Thursday, October 20, 2011
It's kind of an embarrassing topic, but you've probably noticed that your urine isn't always the same. Sometimes it's lighter, sometimes it's darker, sometimes it's clear, sometimes it's cloudy. So what's causing the changes, and what do they say about your health? We asked London-based physician Lauren A. Bumby, MD, what to look for when you "gotta go."
Your urine can give you a general idea about your health status -- more specifically, your hydration. A lighter color is definitely better than a dark color. When our urine turns dark (like the color of iced tea), that either means you are dehydrated or your kidneys may not be working properly. Our urine turns dark when we are dehydrated because the kidney regulates our water balance. It senses that we need to retain water and therefore it decreases the amount of urine we make. The less water we get rid of and the less water that we have in our urine, the more concentrated the urine becomes and it turns darker. Ideally, urine should be either light yellow or clear.
Frequency and control
Frequency of urination could mean several things. It could mean a urinary tract infection, diabetes, drinking a lot of water, caffeine or alcohol. But it also could be the result of pregnancy -- natural childbirth can weaken the pelvic floor muscles, which control the urine flow. A common problem is "stress incontinence" -- a loss of bladder control with coughing, sneezing or laughing. This can happen as a result of the weakening of the pelvic floor muscles. "Kegel exercises" (in which you squeeze, hold and release your pelvic muscles) can help to strengthen these muscles so bladder control is improved. Other options to improve bladder control include surgery or medications.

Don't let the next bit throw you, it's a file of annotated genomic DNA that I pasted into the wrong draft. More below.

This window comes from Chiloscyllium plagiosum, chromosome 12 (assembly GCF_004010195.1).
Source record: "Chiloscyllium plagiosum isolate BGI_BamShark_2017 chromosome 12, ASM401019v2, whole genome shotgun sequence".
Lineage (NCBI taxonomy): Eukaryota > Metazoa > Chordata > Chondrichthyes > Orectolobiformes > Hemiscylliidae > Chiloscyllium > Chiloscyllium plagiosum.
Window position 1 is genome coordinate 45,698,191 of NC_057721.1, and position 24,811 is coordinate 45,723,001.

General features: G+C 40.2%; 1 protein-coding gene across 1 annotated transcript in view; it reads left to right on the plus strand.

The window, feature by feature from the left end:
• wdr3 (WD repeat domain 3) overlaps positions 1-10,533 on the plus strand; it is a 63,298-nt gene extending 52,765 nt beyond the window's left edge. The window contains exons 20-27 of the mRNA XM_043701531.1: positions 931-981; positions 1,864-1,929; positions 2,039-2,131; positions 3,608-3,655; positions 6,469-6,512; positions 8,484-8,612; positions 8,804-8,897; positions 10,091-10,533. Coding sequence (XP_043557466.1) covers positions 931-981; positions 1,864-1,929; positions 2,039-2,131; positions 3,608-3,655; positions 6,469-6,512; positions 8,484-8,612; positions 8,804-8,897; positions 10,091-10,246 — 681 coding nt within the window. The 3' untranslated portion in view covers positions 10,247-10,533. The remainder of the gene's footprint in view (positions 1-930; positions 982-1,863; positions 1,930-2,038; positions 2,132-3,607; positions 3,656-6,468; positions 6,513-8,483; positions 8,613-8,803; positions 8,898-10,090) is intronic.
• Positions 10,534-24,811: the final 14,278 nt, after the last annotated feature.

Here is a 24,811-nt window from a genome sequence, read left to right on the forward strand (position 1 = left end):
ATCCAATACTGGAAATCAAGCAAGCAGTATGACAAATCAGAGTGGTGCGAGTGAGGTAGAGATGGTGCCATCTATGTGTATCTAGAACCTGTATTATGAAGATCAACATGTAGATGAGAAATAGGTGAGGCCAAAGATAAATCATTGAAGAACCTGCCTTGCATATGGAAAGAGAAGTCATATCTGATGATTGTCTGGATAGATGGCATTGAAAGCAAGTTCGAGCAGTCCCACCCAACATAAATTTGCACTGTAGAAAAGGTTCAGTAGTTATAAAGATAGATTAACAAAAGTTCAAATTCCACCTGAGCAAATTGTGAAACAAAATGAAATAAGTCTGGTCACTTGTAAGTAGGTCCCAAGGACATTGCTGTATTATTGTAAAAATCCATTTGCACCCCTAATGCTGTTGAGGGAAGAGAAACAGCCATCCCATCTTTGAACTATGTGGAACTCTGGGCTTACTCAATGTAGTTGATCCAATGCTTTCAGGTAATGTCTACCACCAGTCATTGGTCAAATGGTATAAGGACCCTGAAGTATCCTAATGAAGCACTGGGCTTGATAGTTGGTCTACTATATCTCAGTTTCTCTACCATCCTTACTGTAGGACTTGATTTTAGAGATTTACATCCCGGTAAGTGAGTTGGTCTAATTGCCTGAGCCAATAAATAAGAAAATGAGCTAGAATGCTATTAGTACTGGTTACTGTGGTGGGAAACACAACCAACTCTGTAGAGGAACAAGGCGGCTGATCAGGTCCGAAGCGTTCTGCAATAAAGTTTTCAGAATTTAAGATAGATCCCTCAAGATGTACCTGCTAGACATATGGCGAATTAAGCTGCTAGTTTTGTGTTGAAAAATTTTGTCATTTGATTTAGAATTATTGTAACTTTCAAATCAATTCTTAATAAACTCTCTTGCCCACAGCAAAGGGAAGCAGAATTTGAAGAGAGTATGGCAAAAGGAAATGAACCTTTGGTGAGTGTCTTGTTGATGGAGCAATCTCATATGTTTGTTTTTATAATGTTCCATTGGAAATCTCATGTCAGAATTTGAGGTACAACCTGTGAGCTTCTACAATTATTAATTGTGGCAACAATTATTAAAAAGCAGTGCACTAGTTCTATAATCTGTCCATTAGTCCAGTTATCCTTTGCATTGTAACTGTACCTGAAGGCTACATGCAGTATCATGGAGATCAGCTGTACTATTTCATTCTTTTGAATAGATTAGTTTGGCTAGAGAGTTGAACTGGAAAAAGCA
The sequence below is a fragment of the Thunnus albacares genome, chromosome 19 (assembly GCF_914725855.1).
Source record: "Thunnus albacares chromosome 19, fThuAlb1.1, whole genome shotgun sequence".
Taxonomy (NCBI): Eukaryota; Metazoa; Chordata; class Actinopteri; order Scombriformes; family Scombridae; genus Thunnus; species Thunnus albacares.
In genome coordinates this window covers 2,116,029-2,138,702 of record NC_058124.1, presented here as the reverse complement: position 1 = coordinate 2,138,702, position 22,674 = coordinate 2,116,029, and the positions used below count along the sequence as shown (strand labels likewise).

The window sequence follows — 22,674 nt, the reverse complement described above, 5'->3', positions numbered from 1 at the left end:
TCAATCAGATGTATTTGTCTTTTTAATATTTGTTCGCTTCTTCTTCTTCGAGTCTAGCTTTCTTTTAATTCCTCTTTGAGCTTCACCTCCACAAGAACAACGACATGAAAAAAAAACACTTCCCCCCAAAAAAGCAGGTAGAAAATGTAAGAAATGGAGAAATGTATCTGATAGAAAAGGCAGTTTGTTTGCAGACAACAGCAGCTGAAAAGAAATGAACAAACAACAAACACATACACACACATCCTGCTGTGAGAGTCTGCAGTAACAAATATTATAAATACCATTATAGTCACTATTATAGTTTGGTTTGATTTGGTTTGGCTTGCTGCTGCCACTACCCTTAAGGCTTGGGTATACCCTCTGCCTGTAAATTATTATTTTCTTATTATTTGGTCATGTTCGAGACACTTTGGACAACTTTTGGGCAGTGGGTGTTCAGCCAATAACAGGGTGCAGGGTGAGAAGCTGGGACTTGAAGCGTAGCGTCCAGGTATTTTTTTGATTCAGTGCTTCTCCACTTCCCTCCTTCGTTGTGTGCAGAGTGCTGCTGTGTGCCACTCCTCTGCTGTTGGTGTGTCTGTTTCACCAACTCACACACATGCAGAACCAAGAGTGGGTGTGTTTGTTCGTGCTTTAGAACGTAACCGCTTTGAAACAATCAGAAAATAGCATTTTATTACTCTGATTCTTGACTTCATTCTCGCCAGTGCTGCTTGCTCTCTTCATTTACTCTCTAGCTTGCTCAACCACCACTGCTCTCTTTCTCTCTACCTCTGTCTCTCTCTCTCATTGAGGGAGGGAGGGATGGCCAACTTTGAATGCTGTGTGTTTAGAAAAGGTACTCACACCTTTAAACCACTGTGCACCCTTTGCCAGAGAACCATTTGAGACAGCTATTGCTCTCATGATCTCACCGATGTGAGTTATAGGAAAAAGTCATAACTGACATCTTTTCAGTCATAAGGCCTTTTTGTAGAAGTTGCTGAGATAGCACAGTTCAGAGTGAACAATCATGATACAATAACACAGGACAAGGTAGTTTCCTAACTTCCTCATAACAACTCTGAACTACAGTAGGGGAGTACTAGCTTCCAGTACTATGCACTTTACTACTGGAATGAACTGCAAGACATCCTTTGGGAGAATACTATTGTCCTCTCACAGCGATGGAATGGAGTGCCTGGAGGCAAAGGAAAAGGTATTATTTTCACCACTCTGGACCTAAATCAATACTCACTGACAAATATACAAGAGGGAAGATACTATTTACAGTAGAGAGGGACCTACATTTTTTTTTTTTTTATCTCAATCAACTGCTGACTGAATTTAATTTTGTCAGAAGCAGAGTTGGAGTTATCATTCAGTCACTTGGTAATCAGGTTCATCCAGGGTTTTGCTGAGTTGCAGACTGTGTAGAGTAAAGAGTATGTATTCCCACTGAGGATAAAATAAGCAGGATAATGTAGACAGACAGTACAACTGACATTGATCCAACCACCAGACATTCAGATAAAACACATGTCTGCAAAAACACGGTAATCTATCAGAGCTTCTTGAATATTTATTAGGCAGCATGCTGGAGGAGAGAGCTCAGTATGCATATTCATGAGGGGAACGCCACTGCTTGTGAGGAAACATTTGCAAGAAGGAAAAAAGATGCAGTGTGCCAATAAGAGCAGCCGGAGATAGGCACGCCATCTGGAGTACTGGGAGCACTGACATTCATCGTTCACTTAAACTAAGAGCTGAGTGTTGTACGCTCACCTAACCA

The odor of your urine could really change depending upon your diet. For instance, everyone knows that asparagus causes a rather unusual smell. Unless you have other symptoms such as frequency, urgency, burning and pain, then the odor does not matter too much.
Several red flags that indicate something more serious may be wrong (such as kidney dysfunction or bladder disease) are blood in the urine, persistent dark tea-colored urine, pain with urination, strong odor to the urine and excessive urination.
Your health in general
Overall general good health will improve bladder health, including eating fruits and vegetables, drinking enough water, exercising and maintaining a healthy body weight. The classic advice is to drink eight glasses of water each day, but more or less may be necessary due to your diet, activity level and body weight. The most important thing is to monitor the color of your urine, make sure you never feel thirsty (which means you are already dehydrated), maintain a healthy body mass index and maintain a healthy lifestyle.